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Antitumor Agents: Taxol and Taxanes—Production by Yew Cell Culture

  1. Arthur G. Fett-Neto1,
  2. Hideki Aoyagi2,
  3. Hideo Tanaka2,
  4. Frank DiCosmo3

Published Online: 15 SEP 2006

DOI: 10.1002/3527600906.mcb.200300127

Encyclopedia of Molecular Cell Biology and Molecular Medicine

Encyclopedia of Molecular Cell Biology and Molecular Medicine

How to Cite

Fett-Neto, A. G., Aoyagi, H., Tanaka, H. and DiCosmo, F. 2006. Antitumor Agents: Taxol and Taxanes—Production by Yew Cell Culture. Encyclopedia of Molecular Cell Biology and Molecular Medicine.

Author Information

  1. 1

    Universidade Federal Do Rio Grande Do Sul, Porto Alegre, Brazil

  2. 2

    University of Tsukuba, Tsukuba, Ibaraki, Japan

  3. 3

    University of Toronto, Toronto, ON, Canada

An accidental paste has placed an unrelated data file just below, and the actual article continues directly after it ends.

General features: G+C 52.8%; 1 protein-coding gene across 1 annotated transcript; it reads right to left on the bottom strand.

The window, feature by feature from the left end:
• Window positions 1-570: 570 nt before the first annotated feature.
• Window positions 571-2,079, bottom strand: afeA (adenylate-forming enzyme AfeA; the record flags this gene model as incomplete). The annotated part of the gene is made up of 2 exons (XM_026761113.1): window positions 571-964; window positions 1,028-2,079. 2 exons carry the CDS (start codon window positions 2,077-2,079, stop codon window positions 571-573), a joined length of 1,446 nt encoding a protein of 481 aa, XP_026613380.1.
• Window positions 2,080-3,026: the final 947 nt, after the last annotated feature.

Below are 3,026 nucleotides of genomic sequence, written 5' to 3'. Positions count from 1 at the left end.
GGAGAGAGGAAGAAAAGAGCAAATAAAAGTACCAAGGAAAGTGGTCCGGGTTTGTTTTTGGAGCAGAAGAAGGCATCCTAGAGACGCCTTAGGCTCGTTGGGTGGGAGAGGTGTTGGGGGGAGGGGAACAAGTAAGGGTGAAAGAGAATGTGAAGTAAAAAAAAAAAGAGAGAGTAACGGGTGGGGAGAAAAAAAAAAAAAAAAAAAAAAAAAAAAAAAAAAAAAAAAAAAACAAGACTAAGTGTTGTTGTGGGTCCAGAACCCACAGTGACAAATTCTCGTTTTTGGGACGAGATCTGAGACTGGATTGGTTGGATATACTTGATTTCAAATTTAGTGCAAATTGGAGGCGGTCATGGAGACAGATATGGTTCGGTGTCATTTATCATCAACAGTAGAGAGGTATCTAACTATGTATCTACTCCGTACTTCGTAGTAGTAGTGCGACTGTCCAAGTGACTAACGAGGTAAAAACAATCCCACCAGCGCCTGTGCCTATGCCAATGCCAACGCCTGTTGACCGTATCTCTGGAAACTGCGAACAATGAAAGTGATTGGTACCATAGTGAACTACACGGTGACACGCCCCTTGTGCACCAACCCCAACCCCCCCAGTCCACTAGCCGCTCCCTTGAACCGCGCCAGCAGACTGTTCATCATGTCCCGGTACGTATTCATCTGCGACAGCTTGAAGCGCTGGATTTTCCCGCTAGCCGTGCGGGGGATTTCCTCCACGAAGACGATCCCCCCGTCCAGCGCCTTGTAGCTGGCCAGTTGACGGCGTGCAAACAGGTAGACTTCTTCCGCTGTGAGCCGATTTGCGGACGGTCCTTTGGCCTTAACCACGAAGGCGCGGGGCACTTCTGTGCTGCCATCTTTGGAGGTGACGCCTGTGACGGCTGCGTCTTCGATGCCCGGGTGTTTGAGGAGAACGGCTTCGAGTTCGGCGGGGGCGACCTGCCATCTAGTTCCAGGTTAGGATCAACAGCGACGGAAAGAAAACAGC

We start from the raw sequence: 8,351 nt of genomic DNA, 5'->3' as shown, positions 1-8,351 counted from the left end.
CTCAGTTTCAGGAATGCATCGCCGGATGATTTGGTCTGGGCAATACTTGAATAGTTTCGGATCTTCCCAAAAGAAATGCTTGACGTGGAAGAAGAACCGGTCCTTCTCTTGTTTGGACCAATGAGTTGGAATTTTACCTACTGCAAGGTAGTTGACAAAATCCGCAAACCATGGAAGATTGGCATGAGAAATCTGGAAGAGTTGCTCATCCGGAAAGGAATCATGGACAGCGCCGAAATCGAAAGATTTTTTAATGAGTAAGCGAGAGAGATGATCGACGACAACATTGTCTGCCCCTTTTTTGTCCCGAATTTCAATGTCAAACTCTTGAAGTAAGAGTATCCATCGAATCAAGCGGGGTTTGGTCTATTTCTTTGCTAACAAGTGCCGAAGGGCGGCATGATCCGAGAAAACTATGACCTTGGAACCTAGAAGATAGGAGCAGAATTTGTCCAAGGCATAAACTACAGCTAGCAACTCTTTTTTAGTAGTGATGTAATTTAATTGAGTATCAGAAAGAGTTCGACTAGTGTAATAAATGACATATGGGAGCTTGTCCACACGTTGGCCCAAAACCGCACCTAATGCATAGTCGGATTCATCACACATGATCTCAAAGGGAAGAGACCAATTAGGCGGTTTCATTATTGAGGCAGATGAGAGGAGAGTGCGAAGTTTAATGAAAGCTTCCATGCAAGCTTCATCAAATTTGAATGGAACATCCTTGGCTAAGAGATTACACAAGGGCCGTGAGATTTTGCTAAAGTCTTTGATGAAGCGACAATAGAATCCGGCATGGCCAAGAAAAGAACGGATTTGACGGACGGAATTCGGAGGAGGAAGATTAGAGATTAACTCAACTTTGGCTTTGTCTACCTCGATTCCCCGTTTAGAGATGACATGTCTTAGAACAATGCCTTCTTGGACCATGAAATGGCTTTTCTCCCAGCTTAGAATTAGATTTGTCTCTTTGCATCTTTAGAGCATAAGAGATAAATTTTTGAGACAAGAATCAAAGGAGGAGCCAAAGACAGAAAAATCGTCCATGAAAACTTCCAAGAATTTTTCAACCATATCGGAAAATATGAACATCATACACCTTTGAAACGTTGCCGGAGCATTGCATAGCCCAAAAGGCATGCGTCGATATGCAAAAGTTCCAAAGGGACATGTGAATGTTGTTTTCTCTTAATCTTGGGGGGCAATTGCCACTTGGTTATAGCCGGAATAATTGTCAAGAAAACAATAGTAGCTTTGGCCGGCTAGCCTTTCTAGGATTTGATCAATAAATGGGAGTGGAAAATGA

Publication History

  1. Published Online: 15 SEP 2006

Abstract

Taxol™ is an anticancer drug increasingly used for the approved treatment of various cancer types, including ovarian, breast, lung, head and neck, bladder and cervix, melanomas, and AIDS-related Karposi's sarcoma. The supply of this compound is limited because of expanding demand and the fact that the only commercial source is the biomass of Taxus species. Yew trees grow relatively slowly, contain low and variable amounts of Taxol™, and in many cases are located in protected, environmentally sensitive areas. The bulk of current Taxol™ production derives from semisynthesis starting from 10-deacetyl baccatin III, a precursor obtained from yew needles. Cell culture of yew species is a viable alternate source of Taxol™ and related taxanes, which can be used for production and/or semisynthesis of the drug. Cell cultures are readily renewable and yield relatively homogeneous, easily manipulated systems for biosynthetic studies on Taxol™, amenable to large-scale commercial production.

Keywords:

  • Callus;
  • Cell Suspension;
  • Explant;
  • Taxane;
  • Taxol™ (general name Paclitaxel);
  • Taxus